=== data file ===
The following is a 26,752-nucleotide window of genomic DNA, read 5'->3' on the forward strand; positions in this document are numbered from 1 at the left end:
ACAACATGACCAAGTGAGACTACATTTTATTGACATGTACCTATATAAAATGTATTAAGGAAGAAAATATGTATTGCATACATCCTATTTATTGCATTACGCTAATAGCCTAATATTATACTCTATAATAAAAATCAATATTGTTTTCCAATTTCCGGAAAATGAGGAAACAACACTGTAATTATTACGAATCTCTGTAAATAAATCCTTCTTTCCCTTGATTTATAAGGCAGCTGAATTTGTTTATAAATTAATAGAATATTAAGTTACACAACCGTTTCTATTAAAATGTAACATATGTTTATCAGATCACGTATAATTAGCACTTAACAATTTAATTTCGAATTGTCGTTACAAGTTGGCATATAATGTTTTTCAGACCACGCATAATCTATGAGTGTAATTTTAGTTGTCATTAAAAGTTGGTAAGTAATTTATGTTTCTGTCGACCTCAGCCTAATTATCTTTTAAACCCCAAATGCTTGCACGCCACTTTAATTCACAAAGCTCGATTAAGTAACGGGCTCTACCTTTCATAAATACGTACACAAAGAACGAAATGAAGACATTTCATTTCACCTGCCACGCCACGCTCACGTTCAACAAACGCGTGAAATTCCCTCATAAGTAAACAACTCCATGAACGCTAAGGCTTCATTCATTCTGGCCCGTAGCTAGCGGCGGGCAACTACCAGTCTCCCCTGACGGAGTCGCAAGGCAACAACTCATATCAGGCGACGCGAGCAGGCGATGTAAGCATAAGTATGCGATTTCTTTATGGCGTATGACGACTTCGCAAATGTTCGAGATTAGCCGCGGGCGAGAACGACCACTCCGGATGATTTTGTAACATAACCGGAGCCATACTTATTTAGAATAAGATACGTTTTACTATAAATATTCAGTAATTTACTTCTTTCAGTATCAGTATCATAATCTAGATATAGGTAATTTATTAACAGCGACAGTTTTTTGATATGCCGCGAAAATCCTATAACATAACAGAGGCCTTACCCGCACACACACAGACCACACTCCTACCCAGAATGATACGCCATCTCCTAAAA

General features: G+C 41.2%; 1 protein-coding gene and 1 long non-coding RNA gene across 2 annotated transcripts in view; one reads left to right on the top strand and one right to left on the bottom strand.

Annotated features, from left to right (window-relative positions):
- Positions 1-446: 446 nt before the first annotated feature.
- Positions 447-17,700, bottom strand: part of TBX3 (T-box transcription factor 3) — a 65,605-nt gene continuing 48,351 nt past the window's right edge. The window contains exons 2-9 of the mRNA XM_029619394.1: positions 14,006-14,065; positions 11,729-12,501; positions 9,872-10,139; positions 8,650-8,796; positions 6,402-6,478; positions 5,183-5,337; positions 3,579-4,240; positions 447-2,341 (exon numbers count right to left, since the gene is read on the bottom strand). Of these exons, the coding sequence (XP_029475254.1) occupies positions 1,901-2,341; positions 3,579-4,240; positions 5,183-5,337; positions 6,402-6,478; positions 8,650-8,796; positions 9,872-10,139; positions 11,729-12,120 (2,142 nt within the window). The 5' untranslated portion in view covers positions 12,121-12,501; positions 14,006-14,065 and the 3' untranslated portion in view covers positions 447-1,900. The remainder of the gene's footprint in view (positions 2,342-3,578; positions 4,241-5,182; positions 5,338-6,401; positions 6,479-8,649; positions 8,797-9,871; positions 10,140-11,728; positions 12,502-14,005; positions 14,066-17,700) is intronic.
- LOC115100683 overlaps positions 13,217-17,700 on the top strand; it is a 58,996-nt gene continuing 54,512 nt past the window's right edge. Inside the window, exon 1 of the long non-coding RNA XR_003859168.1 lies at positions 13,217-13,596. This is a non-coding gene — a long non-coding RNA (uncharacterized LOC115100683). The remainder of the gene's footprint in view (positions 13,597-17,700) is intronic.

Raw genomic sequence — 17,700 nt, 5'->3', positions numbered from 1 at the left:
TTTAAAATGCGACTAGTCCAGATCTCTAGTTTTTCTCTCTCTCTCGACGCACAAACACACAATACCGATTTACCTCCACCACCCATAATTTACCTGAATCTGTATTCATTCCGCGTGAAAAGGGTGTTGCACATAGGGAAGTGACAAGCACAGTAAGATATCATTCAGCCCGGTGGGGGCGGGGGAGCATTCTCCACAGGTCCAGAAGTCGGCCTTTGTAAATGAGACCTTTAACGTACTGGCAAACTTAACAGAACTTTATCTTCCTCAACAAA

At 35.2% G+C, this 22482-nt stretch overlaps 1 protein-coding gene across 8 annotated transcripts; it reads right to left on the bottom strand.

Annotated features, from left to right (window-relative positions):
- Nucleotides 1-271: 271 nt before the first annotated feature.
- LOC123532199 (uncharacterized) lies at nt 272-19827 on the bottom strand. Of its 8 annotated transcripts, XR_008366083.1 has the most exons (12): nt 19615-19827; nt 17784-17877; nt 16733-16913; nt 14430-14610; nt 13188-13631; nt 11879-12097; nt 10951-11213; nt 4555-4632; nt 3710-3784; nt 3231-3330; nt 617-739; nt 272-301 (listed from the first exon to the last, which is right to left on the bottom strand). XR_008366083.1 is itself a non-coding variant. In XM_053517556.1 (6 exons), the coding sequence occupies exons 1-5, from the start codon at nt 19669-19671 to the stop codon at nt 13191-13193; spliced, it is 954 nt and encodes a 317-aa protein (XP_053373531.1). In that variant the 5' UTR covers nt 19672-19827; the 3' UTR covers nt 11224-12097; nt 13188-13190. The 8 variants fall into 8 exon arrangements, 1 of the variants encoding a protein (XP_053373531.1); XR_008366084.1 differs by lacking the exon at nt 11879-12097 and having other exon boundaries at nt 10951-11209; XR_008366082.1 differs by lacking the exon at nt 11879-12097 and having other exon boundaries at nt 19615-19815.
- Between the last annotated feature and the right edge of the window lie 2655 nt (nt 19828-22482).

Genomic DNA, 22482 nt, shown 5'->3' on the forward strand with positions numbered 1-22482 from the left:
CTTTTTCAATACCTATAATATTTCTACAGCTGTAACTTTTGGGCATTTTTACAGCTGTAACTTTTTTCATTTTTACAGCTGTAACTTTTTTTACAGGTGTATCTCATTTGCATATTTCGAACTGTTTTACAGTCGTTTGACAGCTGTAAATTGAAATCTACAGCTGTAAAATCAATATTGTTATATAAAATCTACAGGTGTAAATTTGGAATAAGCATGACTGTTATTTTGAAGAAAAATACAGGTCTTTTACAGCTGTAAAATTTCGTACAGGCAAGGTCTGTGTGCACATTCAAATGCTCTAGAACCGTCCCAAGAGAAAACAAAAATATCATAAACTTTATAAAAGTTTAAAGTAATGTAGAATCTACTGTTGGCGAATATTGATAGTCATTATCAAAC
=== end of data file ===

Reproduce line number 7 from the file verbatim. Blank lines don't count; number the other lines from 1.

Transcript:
- LOC115100683 overlaps positions 13,217-17,700 on the top strand; it is a 58,996-nt gene continuing 54,512 nt past the window's right edge. Inside the window, exon 1 of the long non-coding RNA XR_003859168.1 lies at positions 13,217-13,596. This is a non-coding gene — a long non-coding RNA (uncharacterized LOC115100683). The remainder of the gene's footprint in view (positions 13,597-17,700) is intronic.